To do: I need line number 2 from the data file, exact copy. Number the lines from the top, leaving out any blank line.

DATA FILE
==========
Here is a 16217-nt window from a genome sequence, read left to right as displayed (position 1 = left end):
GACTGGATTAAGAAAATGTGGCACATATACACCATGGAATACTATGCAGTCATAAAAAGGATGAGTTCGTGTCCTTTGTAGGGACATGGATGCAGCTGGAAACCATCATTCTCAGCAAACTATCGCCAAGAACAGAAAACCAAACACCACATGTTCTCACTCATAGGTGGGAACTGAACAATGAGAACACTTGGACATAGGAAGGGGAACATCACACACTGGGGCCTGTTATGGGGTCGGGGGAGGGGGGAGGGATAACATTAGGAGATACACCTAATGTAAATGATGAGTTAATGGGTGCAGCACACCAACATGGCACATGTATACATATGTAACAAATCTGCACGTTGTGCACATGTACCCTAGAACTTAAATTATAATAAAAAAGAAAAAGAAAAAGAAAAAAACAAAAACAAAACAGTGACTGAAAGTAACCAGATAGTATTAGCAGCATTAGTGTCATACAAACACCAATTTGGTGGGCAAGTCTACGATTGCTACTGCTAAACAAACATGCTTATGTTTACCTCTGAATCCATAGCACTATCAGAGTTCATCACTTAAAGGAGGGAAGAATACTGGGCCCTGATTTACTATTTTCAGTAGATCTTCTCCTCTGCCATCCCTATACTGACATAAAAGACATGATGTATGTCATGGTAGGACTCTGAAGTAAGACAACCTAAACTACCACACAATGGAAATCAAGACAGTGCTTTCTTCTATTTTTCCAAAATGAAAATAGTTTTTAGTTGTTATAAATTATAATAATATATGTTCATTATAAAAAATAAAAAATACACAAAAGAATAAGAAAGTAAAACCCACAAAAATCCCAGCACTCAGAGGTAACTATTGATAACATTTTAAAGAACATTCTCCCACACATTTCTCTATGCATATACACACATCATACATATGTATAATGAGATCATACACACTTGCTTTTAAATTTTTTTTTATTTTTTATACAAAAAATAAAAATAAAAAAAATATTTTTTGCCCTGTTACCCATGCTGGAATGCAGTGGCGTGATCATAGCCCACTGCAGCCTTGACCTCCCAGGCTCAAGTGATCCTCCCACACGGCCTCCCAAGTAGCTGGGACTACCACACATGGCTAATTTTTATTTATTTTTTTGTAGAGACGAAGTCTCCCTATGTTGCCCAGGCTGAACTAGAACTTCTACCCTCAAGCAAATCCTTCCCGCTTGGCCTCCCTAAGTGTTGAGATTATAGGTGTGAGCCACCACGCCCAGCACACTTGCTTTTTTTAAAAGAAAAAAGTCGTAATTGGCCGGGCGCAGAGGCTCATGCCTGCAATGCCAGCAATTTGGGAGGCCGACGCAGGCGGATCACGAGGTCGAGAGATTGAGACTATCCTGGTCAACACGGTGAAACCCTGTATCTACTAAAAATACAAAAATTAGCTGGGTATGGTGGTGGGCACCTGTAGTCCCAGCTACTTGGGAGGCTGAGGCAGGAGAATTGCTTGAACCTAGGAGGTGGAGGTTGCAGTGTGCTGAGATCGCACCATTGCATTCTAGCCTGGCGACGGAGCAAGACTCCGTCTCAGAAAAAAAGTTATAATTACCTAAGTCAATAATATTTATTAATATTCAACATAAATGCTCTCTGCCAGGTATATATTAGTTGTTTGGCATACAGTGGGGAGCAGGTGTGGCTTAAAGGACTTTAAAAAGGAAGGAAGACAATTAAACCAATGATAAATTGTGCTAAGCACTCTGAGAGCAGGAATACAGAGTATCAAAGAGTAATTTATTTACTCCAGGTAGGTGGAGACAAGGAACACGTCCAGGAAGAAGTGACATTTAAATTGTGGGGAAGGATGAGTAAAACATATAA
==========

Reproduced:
GACTGGATTAAGAAAATGTGGCACATATACACCATGGAATACTATGCAGTCATAAAAAGGATGAGTTCGTGTCCTTTGTAGGGACATGGATGCAGCTGGAAACCATCATTCTCAGCAAACTATCGCCAAGAACAGAAAACCAAACACCACATGTTCTCACTCATAGGTGGGAACTGAACAATGAGAACACTTGGACATAGGAAGGGGAACATCACACACTGGGGCCTGTTATGGGGTCGGGGGAGGGGGGAGGGATAACATTAGGAGATACACCTAATGTAAATGATGAGTTAATGGGTGCAGCACACCAACATGGCACATGTATACATATGTAACAAATCTGCACGTTGTGCACATGTACCCTAGAACTTAAATTATAATAAAAAAGAAAAAGAAAAAGAAAAAAACAAAAACAAAACAGTGACTGAAAGTAACCAGATAGTATTAGCAGCATTAGTGTCATACAAACACCAATTTGGTGGGCAAGTCTACGATTGCTACTGCTAAACAAACATGCTTATGTTTACCTCTGAATCCATAGCACTATCAGAGTTCATCACTTAAAGGAGGGAAGAATACTGGGCCCTGATTTACTATTTTCAGTAGATCTTCTCCTCTGCCATCCCTATACTGACATAAAAGACATGATGTATGTCATGGTAGGACTCTGAAGTAAGACAACCTAAACTACCACACAATGGAAATCAAGACAGTGCTTTCTTCTATTTTTCCAAAATGAAAATAGTTTTTAGTTGTTATAAATTATAATAATATATGTTCATTATAAAAAATAAAAAATACACAAAAGAATAAGAAAGTAAAACCCACAAAAATCCCAGCACTCAGAGGTAACTATTGATAACATTTTAAAGAACATTCTCCCACACATTTCTCTATGCATATACACACATCATACATATGTATAATGAGATCATACACACTTGCTTTTAAATTTTTTTTTATTTTTTATACAAAAAATAAAAATAAAAAAAATATTTTTTGCCCTGTTACCCATGCTGGAATGCAGTGGCGTGATCATAGCCCACTGCAGCCTTGACCTCCCAGGCTCAAGTGATCCTCCCACACGGCCTCCCAAGTAGCTGGGACTACCACACATGGCTAATTTTTATTTATTTTTTTGTAGAGACGAAGTCTCCCTATGTTGCCCAGGCTGAACTAGAACTTCTACCCTCAAGCAAATCCTTCCCGCTTGGCCTCCCTAAGTGTTGAGATTATAGGTGTGAGCCACCACGCCCAGCACACTTGCTTTTTTTAAAAGAAAAAAGTCGTAATTGGCCGGGCGCAGAGGCTCATGCCTGCAATGCCAGCAATTTGGGAGGCCGACGCAGGCGGATCACGAGGTCGAGAGATTGAGACTATCCTGGTCAACACGGTGAAACCCTGTATCTACTAAAAATACAAAAATTAGCTGGGTATGGTGGTGGGCACCTGTAGTCCCAGCTACTTGGGAGGCTGAGGCAGGAGAATTGCTTGAACCTAGGAGGTGGAGGTTGCAGTGTGCTGAGATCGCACCATTGCATTCTAGCCTGGCGACGGAGCAAGACTCCGTCTCAGAAAAAAAGTTATAATTACCTAAGTCAATAATATTTATTAATATTCAACATAAATGCTCTCTGCCAGGTATATATTAGTTGTTTGGCATACAGTGGGGAGCAGGTGTGGCTTAAAGGACTTTAAAAAGGAAGGAAGACAATTAAACCAATGATAAATTGTGCTAAGCACTCTGAGAGCAGGAATACAGAGTATCAAAGAGTAATTTATTTACTCCAGGTAGGTGGAGACAAGGAACACGTCCAGGAAGAAGTGACATTTAAATTGTGGGGAAGGATGAGTAAAACATATAA